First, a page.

Complete Guide to First-time Homebuyer Tax Credit & Deductions

Taxes can be daunting for first-time homeowners. This guide breaks down what you need to know.

  • Tax Day is Monday, May 17, 2021. The IRS extended the deadline from April 15.
  • The standard deduction for 2020 increased to $12,400 for single filers and $24,800 for married couples filing jointly.
  • The IRS is strongly urging filers to avoid filing through paper-filed tax returns, as it may take even longer to get a return this year. Consider filing electronically.

In 2020, the world faced a pandemic while the housing market continued to thrive. Certain tax rules have changed, both related to your home and in general, so make sure you understand how these apply to you before you file. You have an extra month to file this year, as the IRS extended the tax deadline from April 15 to May 17, but it’s still a good idea to get them done early.

New homeowners and homebuyers should figure out what they need to pay and how they can save money on their taxes this year.

Here are tax season tips to understand as a first-time homeowner.

Down payment for first-time homebuyers

If you’re thinking about purchasing a new home, you could use funds from your IRA or 401(k) to use as part of the down payment. Those with a traditional IRA can withdraw up to $10,000 to buy, build, or rebuild a first home and avoid paying the 10% early-withdrawal penalty. Even though you don’t pay the penalty, you still have to pay taxes on the amount you withdraw.

With a Roth IRA, you can take contributions at any time without having to pay a tax or penalty. This is because the IRS has already deducted taxes. You can withdraw up to $10,000 in earnings before age 59 ½ to buy your first house without paying the 10% penalty for early withdrawals.

For a 401(k), you can borrow up to $50,000 without having to pay taxes or penalties. This amount must be repaid within five years. If you lose your job or quit, you’ll have to repay the loan before your next tax return is due.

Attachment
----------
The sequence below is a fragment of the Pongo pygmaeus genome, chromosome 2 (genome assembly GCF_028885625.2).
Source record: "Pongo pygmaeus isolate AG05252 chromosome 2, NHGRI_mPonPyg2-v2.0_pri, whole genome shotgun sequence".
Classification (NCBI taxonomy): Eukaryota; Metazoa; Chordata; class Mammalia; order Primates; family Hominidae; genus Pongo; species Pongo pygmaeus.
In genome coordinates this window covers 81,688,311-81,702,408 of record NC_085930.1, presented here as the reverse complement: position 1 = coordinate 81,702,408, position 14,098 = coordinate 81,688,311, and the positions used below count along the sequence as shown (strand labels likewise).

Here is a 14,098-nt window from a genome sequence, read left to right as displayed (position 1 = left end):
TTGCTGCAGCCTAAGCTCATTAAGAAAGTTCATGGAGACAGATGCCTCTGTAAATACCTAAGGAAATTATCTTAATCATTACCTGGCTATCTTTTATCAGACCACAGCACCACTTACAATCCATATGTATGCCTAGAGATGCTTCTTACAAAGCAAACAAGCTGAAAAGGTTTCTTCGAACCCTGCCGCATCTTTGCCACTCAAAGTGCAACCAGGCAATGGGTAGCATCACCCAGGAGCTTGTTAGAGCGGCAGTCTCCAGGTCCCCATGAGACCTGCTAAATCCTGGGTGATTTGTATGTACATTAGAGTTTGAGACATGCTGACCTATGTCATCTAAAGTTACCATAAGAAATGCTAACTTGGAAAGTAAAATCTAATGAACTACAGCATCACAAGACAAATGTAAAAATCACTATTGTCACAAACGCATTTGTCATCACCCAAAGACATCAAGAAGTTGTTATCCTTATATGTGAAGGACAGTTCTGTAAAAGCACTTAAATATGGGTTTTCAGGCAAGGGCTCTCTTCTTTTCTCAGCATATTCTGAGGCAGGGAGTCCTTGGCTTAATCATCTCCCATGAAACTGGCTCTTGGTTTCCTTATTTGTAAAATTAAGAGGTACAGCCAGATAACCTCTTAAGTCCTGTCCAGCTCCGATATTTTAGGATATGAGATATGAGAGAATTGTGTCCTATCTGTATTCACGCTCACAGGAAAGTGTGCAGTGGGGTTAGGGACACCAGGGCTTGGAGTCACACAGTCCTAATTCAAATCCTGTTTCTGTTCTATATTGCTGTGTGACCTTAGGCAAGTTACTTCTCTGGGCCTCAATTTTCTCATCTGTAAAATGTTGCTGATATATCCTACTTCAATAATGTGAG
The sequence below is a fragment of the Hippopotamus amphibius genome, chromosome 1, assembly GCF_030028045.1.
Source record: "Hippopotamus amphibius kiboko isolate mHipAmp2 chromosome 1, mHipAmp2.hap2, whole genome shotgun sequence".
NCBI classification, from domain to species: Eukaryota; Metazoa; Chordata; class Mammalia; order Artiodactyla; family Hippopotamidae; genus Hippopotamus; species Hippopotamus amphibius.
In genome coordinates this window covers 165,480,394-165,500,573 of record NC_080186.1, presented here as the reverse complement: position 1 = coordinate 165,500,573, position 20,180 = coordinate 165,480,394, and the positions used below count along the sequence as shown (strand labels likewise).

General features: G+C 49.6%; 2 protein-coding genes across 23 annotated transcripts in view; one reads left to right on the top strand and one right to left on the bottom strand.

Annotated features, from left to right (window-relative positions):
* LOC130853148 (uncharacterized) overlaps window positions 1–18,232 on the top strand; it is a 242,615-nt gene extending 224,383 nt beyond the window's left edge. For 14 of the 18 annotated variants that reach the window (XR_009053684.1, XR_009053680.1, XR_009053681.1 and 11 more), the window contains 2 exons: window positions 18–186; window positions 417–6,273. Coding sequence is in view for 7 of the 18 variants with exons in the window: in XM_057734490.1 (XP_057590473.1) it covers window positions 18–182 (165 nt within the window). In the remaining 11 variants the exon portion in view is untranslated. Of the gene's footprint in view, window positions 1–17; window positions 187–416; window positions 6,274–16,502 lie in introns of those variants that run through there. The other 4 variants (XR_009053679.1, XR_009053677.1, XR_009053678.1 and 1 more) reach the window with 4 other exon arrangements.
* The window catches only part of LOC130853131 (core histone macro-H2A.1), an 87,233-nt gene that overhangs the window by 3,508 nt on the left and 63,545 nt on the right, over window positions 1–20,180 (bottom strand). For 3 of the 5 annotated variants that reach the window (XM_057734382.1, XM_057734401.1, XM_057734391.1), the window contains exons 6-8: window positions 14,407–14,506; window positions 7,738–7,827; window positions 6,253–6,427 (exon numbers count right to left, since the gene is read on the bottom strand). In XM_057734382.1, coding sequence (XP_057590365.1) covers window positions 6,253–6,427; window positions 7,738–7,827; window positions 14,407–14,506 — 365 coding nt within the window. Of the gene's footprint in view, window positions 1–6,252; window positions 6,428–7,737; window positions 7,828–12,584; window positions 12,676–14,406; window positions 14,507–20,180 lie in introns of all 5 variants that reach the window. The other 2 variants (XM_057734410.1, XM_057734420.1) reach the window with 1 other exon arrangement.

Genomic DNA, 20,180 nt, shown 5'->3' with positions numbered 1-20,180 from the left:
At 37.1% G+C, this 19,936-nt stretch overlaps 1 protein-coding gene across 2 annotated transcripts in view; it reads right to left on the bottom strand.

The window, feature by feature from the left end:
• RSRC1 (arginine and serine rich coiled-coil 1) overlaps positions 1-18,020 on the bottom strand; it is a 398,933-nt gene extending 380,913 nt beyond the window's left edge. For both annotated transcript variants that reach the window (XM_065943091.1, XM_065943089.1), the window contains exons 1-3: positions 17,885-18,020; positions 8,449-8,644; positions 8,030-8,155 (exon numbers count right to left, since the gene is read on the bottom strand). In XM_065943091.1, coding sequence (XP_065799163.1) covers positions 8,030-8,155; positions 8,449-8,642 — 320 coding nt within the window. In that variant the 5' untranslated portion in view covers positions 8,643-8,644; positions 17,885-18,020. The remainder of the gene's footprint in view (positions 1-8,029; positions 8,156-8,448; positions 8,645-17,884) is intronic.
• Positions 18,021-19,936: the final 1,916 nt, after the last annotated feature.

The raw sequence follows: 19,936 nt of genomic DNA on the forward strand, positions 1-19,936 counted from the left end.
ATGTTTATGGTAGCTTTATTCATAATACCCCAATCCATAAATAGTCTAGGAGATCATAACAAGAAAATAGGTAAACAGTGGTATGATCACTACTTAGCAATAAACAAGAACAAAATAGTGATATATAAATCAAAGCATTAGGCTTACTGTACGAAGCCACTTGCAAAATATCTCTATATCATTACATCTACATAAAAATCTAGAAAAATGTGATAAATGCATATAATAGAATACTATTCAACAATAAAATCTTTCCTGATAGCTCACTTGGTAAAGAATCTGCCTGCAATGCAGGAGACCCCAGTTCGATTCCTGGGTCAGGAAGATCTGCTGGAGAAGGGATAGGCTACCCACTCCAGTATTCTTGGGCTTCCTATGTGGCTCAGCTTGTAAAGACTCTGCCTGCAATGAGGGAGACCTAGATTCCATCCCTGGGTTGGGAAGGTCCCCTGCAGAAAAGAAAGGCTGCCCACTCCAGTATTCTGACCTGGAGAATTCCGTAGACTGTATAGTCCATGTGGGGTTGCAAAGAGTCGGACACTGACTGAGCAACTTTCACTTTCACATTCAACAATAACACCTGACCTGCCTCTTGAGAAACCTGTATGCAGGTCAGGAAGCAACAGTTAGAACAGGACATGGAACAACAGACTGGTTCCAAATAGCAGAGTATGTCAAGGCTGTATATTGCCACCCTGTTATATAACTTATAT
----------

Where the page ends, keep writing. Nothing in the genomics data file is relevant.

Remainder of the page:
PMI Deductions

Private mortgage insurance is added to your monthly mortgage if you put down less than 20% when you buy a home.

The deduction is phased out if your adjusted gross income exceeds $100,000 and disappears if this number goes over $109,000. Source

Mortgage deductions

A big tax break from homeownership comes from deducting mortgage interest. For taxpayers who itemize, you can deduct interest on up to $750,000 of debt, or $375,000 if married filing separately.

The amount of debt that is deducted should be funds that were used to buy, build, or drastically improve (this does not include basic repairs or maintenance) your primary home or a single second home.

Property tax deduction

Your local real estate property taxes vary depending on where you live, but you may be able to deduct the state and property taxes you pay on your federal income tax return.

The caveat here is that you must itemize your taxes in order to be able to deduct the real property taxes. The limit is $10,000 ($5,000 if you’re married but filing separately). Source

Green and energy efficiency in your home for tax credit

You may be eligible to earn a tax credit if you install specific energy-efficient appliances and equipment in your home. Potentially save up to 30% by switching over to greener systems that use solar, wind, and geothermal energy to generate electricity, heat your water, or control the temperature in your house.

You can also receive a $500 credit on your tax bill by strengthening the insulation in your home by installing energy-efficient insulation, doors, roofing, wood stoves, or water heaters. For energy-efficient windows, you may be able to receive a credit of up to $200. Source

Modifying your home for medical reasons

Installing special equipment or making necessary changes to your home due to medical reasons may also qualify you for a tax break. These home improvements may include adding ramps, installing handrails, widening doorways, installing elevators, changing door knobs, or moving electrical outlets.

Keep in mind that improvements you make to your home to accommodate an elderly loved one aren’t eligible if they are not medically necessary.

You can deduct any expenses related to these costs above 7.5% of your adjusted gross income. So, if your income was $100,000 you could deduct expenses that cost more than $7,500 in 2020. You must itemize your deductions. Source

Renting out a room